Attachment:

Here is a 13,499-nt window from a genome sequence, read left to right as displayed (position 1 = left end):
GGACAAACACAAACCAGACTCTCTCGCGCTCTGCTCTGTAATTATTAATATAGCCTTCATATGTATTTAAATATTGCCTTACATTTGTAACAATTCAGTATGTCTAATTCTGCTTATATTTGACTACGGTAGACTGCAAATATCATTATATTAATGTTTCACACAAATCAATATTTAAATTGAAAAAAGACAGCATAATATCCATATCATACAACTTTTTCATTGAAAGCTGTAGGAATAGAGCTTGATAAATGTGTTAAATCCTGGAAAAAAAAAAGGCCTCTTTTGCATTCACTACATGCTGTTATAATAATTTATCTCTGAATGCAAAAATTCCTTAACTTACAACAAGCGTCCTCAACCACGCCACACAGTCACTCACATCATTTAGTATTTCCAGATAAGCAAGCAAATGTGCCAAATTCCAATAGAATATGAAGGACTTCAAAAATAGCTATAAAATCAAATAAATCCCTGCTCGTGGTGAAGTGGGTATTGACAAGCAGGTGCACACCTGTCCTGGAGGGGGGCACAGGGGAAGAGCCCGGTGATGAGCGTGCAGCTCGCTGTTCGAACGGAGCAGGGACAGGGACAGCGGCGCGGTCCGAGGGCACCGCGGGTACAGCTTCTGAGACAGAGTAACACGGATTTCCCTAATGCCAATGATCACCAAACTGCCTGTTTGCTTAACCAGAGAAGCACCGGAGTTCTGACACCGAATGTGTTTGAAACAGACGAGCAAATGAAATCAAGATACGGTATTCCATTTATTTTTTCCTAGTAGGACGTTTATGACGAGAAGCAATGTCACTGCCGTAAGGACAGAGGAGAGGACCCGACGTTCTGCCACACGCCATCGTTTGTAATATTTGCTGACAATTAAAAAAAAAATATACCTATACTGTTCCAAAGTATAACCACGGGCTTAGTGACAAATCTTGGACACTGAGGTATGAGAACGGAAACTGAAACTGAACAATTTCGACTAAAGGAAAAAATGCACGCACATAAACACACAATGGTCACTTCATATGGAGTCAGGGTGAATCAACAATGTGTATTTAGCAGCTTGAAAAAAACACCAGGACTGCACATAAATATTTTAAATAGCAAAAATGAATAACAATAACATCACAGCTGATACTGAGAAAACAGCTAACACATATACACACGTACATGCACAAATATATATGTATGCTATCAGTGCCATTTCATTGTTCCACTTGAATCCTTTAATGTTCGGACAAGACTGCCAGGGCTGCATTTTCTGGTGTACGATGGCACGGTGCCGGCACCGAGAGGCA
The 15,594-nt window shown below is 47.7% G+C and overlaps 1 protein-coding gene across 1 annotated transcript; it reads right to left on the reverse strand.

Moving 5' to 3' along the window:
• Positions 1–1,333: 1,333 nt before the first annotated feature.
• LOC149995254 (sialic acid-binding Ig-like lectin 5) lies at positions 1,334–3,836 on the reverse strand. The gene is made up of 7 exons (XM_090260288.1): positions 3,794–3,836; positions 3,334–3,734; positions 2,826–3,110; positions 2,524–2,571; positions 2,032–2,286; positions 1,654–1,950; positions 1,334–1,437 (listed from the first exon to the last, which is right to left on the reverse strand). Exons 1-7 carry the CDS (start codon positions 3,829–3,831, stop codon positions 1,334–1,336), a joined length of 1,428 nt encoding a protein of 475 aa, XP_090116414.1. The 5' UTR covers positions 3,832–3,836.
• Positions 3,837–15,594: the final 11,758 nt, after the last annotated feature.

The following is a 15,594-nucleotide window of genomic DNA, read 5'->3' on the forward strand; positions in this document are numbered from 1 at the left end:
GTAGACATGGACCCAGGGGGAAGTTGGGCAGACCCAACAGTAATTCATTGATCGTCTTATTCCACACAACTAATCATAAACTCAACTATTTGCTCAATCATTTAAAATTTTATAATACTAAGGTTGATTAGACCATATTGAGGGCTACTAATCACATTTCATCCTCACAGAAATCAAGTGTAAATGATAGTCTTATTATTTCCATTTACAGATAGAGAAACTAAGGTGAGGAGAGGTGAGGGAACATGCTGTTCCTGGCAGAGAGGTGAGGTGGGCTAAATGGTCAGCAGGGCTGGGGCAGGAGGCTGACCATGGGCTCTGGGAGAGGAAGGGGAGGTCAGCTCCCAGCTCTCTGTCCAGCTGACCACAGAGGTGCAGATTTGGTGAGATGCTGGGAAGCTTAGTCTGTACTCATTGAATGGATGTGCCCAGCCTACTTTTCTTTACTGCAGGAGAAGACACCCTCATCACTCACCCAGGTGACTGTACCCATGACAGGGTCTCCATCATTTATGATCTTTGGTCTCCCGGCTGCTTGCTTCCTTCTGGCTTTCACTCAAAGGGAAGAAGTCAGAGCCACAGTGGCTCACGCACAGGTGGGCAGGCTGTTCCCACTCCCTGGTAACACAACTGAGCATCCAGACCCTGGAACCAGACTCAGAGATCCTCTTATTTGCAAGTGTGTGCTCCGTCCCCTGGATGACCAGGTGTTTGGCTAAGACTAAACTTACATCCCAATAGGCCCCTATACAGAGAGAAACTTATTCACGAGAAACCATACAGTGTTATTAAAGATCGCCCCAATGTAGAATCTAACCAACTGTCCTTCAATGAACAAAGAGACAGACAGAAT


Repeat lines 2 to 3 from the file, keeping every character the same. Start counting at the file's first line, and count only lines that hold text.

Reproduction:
GGACAAACACAAACCAGACTCTCTCGCGCTCTGCTCTGTAATTATTAATATAGCCTTCATATGTATTTAAATATTGCCTTACATTTGTAACAATTCAGTATGTCTAATTCTGCTTATATTTGACTACGGTAGACTGCAAATATCATTATATTAATGTTTCACACAAATCAATATTTAAATTGAAAAAAGACAGCATAATATCCATATCATACAACTTTTTCATTGAAAGCTGTAGGAATAGAGCTTGATAAATGTGTTAAATCCTGGAAAAAAAAAAGGCCTCTTTTGCATTCACTACATGCTGTTATAATAATTTATCTCTGAATGCAAAAATTCCTTAACTTACAACAAGCGTCCTCAACCACGCCACACAGTCACTCACATCATTTAGTATTTCCAGATAAGCAAGCAAATGTGCCAAATTCCAATAGAATATGAAGGACTTCAAAAATAGCTATAAAATCAAATAAATCCCTGCTCGTGGTGAAGTGGGTATTGACAAGCAGGTGCACACCTGTCCTGGAGGGGGGCACAGGGGAAGAGCCCGGTGATGAGCGTGCAGCTCGCTGTTCGAACGGAGCAGGGACAGGGACAGCGGCGCGGTCCGAGGGCACCGCGGGTACAGCTTCTGAGACAGAGTAACACGGATTTCCCTAATGCCAATGATCACCAAACTGCCTGTTTGCTTAACCAGAGAAGCACCGGAGTTCTGACACCGAATGTGTTTGAAACAGACGAGCAAATGAAATCAAGATACGGTATTCCATTTATTTTTTCCTAGTAGGACGTTTATGACGAGAAGCAATGTCACTGCCGTAAGGACAGAGGAGAGGACCCGACGTTCTGCCACACGCCATCGTTTGTAATATTTGCTGACAATTAAAAAAAAAATATACCTATACTGTTCCAAAGTATAACCACGGGCTTAGTGACAAATCTTGGACACTGAGGTATGAGAACGGAAACTGAAACTGAACAATTTCGACTAAAGGAAAAAATGCACGCACATAAACACACAATGGTCACTTCATATGGAGTCAGGGTGAATCAACAATGTGTATTTAGCAGCTTGAAAAAAACACCAGGACTGCACATAAATATTTTAAATAGCAAAAATGAATAACAATAACATCACAGCTGATACTGAGAAAACAGCTAACACATATACACACGTACATGCACAAATATATATGTATGCTATCAGTGCCATTTCATTGTTCCACTTGAATCCTTTAATGTTCGGACAAGACTGCCAGGGCTGCATTTTCTGGTGTACGATGGCACGGTGCCGGCACCGAGAGGCA
The 15,594-nt window shown below is 47.7% G+C and overlaps 1 protein-coding gene across 1 annotated transcript; it reads right to left on the reverse strand.